The first question people may be wondering is: Is the recent Meltdown patch going to take effect for AMD-embedded processor systems? The answer is Yes. You will see proof of this shortly within this article.
- Intel Atom C, E, A, x3, Z and Celeron- + Pentium-Series J & N
- Xeon 3400, 3600, 5500, 5600, 6500 and 7500
- Xeon-Familiy E3 (v1 till v6), E5 (v1 till v4), E7 (v1 till v4)
- Xeon Scalable, Xeon Phi 3200, 5200 & 7200
- Older CPU’s aren’t affected because of their In-order-architecture (new CPU generations using Out-of-Order-Architecture)
- nVidia at this time still analyse their Tegra-processors
- ARM: Cortex-R7, Cortex-R8, Cortex-A8, Cortex-A9, Cortex-A15, Cortex-A15, Cortex-A17, Cortex-A57, Cortex-A72, Cortex-A73 & Cortex-A75
All executable binaries have an “entry” point. For those of you which have a background in user-mode software engineering with languages like C, or C++, you’ll be familiar with the “main” entry-point. For those of you with a background in the .NET Framework, you’ll be familiar with the Form “Load” and “Shown” events. This isn’t a tutorial on programming therefore I’m not going to explain how run-time libraries like the CRT (Common Run-Time) is initialised and then calls the user-defined “entry-point” and the alike, but what I will mention is that ntoskrnl.exe, like all software, has an entry-point too – whether it is a kernel or user image does not change this.
The entry-point of NTOSKRNL is a routine called KiSystemStartup. This user-defined entry-point will return an NTSTATUS error-code, where a return of STATUS_SUCCESS indicates successful execution. The routine follows the “entry-point” tradition for kernel-mode device driver development; there are two parameters to KiSystemStartup, being a PDRIVER_OBJECT and PUNICODE_STRING data-types – just like a DriverEntry routine. Bear in mind that *.exe, *.dll, and *.sys, they are all Portable Executable’s, so it isn’t strange, and NTOSKRNL is bound to follow kernel-mode device driver development style because device drivers are running under it and will have access to its memory.
When NTOSKRNL is loaded up in Interactive Disassembler (referenced as IDA from now on throughout this thread), it’ll automatically detect KiSystemStartup as being the user-defined entry-point. We’ll be able to see it clearly in graph view.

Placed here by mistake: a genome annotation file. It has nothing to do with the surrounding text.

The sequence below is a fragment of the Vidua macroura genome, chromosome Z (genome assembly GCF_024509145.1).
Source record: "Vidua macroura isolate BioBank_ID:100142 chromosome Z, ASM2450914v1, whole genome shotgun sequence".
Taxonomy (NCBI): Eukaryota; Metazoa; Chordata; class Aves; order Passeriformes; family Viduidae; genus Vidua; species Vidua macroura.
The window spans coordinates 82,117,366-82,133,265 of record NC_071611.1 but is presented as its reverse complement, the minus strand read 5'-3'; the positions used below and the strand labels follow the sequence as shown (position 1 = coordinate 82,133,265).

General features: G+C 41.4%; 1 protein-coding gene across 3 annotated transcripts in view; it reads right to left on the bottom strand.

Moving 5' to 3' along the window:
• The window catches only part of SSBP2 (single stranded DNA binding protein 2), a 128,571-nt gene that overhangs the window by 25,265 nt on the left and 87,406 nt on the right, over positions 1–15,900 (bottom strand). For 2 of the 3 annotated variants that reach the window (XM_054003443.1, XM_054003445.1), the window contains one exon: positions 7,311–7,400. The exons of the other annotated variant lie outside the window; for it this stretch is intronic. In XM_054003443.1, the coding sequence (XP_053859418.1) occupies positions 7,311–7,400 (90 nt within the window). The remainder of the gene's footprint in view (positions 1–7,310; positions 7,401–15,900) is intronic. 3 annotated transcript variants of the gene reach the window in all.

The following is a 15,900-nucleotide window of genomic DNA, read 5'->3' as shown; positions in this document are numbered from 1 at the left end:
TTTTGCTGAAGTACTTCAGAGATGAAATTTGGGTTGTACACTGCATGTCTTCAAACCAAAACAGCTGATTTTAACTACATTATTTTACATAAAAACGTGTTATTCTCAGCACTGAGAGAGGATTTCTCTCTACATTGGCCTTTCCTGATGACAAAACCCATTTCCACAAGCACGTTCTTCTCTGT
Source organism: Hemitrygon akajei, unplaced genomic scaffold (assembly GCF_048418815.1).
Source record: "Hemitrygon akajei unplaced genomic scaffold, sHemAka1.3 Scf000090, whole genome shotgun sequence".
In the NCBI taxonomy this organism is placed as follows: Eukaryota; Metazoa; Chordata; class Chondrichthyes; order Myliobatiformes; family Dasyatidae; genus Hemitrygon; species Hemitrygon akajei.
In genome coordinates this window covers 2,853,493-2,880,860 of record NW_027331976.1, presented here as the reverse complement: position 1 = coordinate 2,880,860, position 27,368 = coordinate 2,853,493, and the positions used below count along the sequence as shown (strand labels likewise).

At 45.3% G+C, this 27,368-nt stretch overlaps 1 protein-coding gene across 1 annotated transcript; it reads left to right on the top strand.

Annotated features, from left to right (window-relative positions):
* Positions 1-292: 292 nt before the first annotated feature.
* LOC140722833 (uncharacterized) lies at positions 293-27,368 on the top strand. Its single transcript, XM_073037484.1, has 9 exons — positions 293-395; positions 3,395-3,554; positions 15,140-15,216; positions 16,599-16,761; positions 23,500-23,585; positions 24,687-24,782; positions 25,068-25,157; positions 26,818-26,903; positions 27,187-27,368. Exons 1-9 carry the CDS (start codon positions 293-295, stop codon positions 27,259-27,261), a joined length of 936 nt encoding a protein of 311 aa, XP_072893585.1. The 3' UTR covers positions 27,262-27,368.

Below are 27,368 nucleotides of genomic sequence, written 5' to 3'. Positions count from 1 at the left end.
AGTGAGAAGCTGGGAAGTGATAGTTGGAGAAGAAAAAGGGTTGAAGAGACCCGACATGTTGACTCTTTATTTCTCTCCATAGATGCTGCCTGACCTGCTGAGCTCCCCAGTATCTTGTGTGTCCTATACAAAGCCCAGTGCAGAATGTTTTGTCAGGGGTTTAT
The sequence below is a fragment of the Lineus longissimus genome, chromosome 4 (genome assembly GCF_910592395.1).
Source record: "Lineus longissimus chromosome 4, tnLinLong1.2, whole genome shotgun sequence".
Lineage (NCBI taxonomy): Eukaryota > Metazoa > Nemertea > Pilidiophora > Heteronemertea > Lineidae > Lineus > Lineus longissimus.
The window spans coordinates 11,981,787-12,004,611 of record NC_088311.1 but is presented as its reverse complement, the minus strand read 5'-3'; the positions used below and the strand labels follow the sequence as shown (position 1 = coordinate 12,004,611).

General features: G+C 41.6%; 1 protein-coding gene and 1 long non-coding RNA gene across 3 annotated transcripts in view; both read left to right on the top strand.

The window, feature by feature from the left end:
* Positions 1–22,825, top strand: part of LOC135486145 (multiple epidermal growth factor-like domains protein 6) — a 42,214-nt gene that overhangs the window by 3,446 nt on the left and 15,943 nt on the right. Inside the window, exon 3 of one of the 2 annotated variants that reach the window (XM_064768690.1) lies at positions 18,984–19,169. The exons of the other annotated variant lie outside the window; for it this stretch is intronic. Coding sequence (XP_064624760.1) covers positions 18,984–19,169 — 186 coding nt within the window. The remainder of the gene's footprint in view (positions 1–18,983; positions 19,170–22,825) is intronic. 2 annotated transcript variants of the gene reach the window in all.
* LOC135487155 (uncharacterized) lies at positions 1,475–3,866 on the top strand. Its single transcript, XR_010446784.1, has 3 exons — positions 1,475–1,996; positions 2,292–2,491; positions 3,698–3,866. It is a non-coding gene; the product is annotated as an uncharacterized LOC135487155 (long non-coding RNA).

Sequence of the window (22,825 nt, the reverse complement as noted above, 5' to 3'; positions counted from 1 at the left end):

We can see that the parameters of KiSystemStartup are:
– DriverObject (PDRIVER_OBJECT)
– RegistryPath (PUNICODE_STRING)
The PDRIVER_OBJECT structure is a pointer to the DRIVER_OBJECT structure, and it holds data about the current driver object – that doesn’t explain it very well to people who are wondering what data a “driver object” will hold. To explain it as easily as possible, it will store data which the driver itself can reference in the future, and the driver can alter data under the pointer structure to change/work functionality available to it. An example would be granting support for the driver to be dynamically unloaded – by default, a loaded device driver will not be able to be “unloaded” by sending a stop request to it’s service unless it has registered the DriverUnload routine (PDRIVER_UNLOAD) to the DriverUnload member of the DRIVER_OBJECT structure. This is one reason as to why you can encounter an error message when trying to stop a service which is responsible for representing a loaded kernel-mode device driver sometimes.
Speaking of driver objects, we can actually see on the image presented to you above in graph view that one of the first things the KiSystemStartup routine does is backup the address of the DriverObject parameter, which would allow it to later reference the members and also change them. It assigns a global variable which appears to be named as KeLoaderBlock a value of the address of DriverObject, which points to the PDRIVER_OBJECT (pointer of the DRIVER_OBJECT structure) in memory.
The KiSystemStartup routine in itself is actually quite small as to what you’d expect, it is more-or-less responsible for basic initialisation of things. It will call other routines which will handle more important or sensitive topics, and it’ll receive back the status code of how those operations went. Routines called to call other routines will send back status codes on the operation success state, and it goes on forever. At the end of the KiSystemStartup routine, a do while loop is utilised to hold up the current thread which is executing on KiSystemStartup, and it holds up until a flag value is changed to FALSE.
If we have a variable called “Opcode” and the value of this variable is more than 0 (let’s say it is an integer value – which is the equivalent of a BOOL data-type in C++), then when performing a conditional statement to check if the value is TRUE, the conditional statement will come back as positive. The reason is because 0 is used to indicate FALSE, and anything other than 0 which is higher is used to indicate TRUE. Therefore, to explain what the term “flag” means, think of it as a value which indicates if something is true or not. A flag is merely used as a reference by other components when necessary to help in deciding execution flow with decisions. For example, if we have a group of 500 cats in our house and we want to track whether they have all been fed, we can use a flag which will indicate all of the 500 cats were fed if the value is equivalent to TRUE. Of course you must feed them more than once each day and I’m sure you can think of something more efficient but that should do the trick with explaining it.